But how did his brilliant cinema debut in 1994 come about with SHALLOW GRAVE? Producer Andrew Macdonald and author John Hodge had developed the script and simply organised a casting to find the right director. For the participants it’s not hard to guess how he managed to get the job as they witness for themselves Boyle’s winning ways: “I simply showed them my enthusiasm for this wonderful book. Enthusiasm is your biggest characteristic,” he tells the participating filmmakers and once again talks about the importance of finding the right collaborators and partners: “When you find people who make you better, keep them and show them that they are part of your work.” And then Danny Boyle says something that seems to be at the centre of the way he works, something not always natural to young filmmakers: “If you don’t want to involve other people in your work, write a book! Making films means dealing with people.”

Danny Boyle

Danny Boyle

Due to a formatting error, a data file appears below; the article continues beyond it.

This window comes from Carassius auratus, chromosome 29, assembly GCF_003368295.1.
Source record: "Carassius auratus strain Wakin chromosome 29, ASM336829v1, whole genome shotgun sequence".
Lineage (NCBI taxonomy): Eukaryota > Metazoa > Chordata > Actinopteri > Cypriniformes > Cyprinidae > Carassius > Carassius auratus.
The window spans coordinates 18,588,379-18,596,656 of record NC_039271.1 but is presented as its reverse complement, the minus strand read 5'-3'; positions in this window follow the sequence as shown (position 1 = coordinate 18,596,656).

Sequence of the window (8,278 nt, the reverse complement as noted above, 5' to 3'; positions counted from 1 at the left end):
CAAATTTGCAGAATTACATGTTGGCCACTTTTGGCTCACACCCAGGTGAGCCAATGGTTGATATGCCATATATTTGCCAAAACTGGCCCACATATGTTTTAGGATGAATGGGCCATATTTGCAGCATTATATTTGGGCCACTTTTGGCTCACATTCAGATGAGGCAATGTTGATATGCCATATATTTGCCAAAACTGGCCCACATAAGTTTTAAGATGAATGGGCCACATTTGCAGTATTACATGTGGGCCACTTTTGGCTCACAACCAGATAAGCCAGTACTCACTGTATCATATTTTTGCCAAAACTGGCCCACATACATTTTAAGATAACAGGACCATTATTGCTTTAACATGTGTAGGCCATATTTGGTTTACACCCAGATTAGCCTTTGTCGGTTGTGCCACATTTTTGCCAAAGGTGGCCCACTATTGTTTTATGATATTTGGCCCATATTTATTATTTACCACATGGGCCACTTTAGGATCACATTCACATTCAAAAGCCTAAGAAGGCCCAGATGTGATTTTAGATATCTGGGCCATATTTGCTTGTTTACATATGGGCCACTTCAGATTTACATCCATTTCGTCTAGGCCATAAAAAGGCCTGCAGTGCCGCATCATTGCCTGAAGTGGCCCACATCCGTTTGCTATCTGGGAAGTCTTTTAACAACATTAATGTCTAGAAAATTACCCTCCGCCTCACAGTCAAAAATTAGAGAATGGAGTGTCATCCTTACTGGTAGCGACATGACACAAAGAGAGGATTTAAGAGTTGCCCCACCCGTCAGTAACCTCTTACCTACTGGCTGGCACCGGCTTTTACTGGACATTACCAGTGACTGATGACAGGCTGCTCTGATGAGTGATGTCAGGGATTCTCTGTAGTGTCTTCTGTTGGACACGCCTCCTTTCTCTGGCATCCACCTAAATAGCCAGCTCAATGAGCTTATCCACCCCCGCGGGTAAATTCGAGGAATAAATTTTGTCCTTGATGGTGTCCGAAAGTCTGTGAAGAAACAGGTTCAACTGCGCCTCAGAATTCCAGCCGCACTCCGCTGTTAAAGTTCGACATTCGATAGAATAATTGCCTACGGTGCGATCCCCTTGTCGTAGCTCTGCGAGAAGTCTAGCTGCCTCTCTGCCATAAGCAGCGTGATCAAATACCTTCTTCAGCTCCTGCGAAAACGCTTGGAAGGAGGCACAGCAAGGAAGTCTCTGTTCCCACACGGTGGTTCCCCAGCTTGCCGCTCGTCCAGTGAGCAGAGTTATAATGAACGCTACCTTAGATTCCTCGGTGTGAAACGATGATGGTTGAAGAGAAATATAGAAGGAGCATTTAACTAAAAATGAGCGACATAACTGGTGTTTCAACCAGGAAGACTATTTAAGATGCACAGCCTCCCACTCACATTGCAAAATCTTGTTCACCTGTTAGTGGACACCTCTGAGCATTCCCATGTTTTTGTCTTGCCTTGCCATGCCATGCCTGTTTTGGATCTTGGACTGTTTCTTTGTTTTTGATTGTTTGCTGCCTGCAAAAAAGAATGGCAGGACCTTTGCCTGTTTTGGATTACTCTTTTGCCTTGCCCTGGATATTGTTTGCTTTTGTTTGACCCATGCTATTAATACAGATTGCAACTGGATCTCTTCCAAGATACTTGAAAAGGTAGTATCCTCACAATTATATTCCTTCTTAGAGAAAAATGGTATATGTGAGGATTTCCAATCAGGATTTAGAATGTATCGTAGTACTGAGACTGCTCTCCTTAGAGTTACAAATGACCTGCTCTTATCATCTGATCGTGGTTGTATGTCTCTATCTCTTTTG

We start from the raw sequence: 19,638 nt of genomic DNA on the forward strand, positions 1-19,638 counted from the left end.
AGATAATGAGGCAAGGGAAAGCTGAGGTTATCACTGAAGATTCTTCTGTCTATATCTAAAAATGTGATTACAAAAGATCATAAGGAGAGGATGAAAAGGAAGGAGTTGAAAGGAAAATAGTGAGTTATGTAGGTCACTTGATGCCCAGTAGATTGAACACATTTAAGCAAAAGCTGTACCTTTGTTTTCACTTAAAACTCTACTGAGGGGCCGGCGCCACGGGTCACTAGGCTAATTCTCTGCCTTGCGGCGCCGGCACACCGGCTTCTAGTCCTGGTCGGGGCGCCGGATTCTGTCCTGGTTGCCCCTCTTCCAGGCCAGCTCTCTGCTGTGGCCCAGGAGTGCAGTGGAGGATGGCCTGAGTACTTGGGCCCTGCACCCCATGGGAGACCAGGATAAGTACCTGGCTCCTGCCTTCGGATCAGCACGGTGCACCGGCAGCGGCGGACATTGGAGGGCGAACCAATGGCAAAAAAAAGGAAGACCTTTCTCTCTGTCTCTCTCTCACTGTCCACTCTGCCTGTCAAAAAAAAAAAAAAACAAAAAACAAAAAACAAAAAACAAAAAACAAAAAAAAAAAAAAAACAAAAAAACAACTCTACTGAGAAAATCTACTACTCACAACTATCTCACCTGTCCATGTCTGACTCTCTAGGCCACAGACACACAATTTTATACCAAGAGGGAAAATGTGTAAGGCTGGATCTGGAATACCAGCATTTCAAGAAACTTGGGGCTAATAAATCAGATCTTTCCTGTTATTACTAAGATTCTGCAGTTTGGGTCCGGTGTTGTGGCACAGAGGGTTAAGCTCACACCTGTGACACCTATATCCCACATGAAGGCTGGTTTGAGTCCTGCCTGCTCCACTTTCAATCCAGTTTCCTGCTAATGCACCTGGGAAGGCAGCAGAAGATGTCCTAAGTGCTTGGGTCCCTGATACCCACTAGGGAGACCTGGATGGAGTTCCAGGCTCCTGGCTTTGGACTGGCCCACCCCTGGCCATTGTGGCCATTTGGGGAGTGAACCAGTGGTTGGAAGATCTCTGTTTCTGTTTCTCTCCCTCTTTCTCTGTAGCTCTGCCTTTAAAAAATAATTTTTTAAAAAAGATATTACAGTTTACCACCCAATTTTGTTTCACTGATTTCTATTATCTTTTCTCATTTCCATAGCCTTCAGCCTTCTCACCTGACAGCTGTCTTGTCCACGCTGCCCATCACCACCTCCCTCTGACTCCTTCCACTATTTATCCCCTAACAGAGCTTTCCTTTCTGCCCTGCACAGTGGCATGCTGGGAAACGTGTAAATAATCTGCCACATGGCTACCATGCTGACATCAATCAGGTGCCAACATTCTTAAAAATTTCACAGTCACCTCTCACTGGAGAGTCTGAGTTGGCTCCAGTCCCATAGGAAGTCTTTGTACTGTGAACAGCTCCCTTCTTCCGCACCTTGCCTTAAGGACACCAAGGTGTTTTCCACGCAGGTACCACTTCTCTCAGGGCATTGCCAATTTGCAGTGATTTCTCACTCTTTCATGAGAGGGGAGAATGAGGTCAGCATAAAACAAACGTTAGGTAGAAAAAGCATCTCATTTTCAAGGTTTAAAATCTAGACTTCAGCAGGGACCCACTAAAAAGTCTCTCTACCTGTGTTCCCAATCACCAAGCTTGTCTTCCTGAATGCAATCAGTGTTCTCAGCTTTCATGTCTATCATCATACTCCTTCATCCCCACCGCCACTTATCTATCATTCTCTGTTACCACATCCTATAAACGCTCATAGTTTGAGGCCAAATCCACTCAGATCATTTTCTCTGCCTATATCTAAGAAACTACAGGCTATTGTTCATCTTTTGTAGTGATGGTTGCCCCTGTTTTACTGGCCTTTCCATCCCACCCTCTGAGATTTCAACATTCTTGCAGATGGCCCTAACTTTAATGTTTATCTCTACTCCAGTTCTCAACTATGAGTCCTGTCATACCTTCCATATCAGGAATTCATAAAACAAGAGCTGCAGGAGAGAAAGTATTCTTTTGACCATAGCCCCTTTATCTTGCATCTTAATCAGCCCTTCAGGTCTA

Someone Doyle has again and again involved in his work is cinematographer Anthony Dod Mantle - who was originally to be giving this Master Class together with Doyle but had to cancel last minute, therefore missing to receive the European Film Award for SLUMDOG MILLIONAIRE and for ANTICHRIST in person later on in the evening. It is with a lot of respect that Danny Boyle talks about Anthony Dod Mantle, about the way he managed to „create”a city that looks deserted for the film 28 DAYS LATER, how he insisted on shooting THE BEACH on 35mm, or that he knew how to circumvent missing permits for SLUMDOG MILLIONAIRE by simply shooting on digital, also taking the shyness from amateur actors by making the small digital camera almost disappear when shooting. “I would never work with a cinematographer who doesn’t operate the camera himself,” Boyle says and talks about the studio system in Hollywood where cinematographers have their operators to move the camera: “All these cinematographers who walk about all important and talk about filters all day - nowadays you can do all that in grading afterwards. What’s much more important is how a cinematographer reacts to an actor. And Anthony is fantastic in this; he always stays with the actor and manages to get something out of that person which you as a spectator recognise.”